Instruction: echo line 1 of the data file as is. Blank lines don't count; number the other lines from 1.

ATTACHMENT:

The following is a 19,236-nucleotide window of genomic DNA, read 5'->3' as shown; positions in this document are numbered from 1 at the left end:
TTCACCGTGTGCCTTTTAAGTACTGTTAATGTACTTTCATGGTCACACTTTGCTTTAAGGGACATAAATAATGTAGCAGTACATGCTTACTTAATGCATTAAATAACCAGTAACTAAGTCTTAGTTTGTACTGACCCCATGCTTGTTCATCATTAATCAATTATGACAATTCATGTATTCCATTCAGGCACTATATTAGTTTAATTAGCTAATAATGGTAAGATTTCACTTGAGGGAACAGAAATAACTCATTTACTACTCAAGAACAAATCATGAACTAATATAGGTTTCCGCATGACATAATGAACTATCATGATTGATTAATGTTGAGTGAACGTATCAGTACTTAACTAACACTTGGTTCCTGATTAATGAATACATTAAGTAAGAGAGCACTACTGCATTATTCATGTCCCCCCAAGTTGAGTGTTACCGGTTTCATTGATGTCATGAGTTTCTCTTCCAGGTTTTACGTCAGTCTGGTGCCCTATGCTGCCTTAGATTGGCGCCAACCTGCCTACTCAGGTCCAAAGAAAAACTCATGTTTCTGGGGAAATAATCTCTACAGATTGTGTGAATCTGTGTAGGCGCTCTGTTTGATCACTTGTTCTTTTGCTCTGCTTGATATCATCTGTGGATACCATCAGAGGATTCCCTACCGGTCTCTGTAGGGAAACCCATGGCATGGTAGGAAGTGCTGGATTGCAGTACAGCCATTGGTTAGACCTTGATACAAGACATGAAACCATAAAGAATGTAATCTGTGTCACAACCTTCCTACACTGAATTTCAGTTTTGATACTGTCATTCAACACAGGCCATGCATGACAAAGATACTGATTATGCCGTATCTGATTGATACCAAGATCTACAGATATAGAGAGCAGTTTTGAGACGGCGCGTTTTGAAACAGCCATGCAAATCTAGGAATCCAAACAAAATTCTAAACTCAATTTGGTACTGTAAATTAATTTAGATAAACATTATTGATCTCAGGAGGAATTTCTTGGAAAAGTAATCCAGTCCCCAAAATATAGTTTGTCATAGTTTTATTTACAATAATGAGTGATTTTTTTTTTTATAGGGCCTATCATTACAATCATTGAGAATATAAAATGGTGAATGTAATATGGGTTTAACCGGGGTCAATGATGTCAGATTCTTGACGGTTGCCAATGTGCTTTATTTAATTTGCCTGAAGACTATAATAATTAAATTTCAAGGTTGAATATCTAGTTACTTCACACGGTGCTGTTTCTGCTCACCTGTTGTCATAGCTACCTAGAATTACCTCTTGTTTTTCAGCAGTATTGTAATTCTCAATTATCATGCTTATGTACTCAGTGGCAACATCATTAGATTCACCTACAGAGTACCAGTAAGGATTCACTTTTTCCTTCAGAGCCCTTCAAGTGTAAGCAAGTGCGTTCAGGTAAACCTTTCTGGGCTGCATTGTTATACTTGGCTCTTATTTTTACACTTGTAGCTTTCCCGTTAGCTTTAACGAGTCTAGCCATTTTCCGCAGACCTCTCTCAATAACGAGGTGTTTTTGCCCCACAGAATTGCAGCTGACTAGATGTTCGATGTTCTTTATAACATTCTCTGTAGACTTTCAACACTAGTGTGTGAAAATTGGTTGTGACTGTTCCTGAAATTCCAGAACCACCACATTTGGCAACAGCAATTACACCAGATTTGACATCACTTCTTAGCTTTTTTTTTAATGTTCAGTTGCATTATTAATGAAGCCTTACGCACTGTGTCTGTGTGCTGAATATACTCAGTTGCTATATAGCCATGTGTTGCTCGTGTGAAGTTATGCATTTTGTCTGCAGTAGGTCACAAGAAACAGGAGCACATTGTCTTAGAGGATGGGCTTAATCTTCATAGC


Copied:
The following is a 19,236-nucleotide window of genomic DNA, read 5'->3' as shown; positions in this document are numbered from 1 at the left end: